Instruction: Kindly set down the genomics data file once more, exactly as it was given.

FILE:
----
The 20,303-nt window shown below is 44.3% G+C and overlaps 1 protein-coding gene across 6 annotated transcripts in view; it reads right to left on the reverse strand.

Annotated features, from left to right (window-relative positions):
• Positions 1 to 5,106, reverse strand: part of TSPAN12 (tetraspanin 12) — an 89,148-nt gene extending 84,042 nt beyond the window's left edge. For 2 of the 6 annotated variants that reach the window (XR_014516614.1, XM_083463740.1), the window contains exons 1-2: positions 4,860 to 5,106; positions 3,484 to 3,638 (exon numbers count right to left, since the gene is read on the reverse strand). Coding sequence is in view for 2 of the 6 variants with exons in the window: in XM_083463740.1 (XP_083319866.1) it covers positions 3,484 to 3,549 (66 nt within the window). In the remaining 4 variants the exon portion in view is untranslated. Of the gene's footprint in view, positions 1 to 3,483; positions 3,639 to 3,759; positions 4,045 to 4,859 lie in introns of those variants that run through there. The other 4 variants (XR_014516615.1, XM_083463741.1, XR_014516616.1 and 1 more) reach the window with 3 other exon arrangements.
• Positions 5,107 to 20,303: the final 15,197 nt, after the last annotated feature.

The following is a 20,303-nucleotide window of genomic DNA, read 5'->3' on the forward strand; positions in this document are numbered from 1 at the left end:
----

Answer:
The 20,303-nt window shown below is 44.3% G+C and overlaps 1 protein-coding gene across 6 annotated transcripts in view; it reads right to left on the reverse strand.

Annotated features, from left to right (window-relative positions):
• Positions 1 to 5,106, reverse strand: part of TSPAN12 (tetraspanin 12) — an 89,148-nt gene extending 84,042 nt beyond the window's left edge. For 2 of the 6 annotated variants that reach the window (XR_014516614.1, XM_083463740.1), the window contains exons 1-2: positions 4,860 to 5,106; positions 3,484 to 3,638 (exon numbers count right to left, since the gene is read on the reverse strand). Coding sequence is in view for 2 of the 6 variants with exons in the window: in XM_083463740.1 (XP_083319866.1) it covers positions 3,484 to 3,549 (66 nt within the window). In the remaining 4 variants the exon portion in view is untranslated. Of the gene's footprint in view, positions 1 to 3,483; positions 3,639 to 3,759; positions 4,045 to 4,859 lie in introns of those variants that run through there. The other 4 variants (XR_014516615.1, XM_083463741.1, XR_014516616.1 and 1 more) reach the window with 3 other exon arrangements.
• Positions 5,107 to 20,303: the final 15,197 nt, after the last annotated feature.

The following is a 20,303-nucleotide window of genomic DNA, read 5'->3' on the forward strand; positions in this document are numbered from 1 at the left end: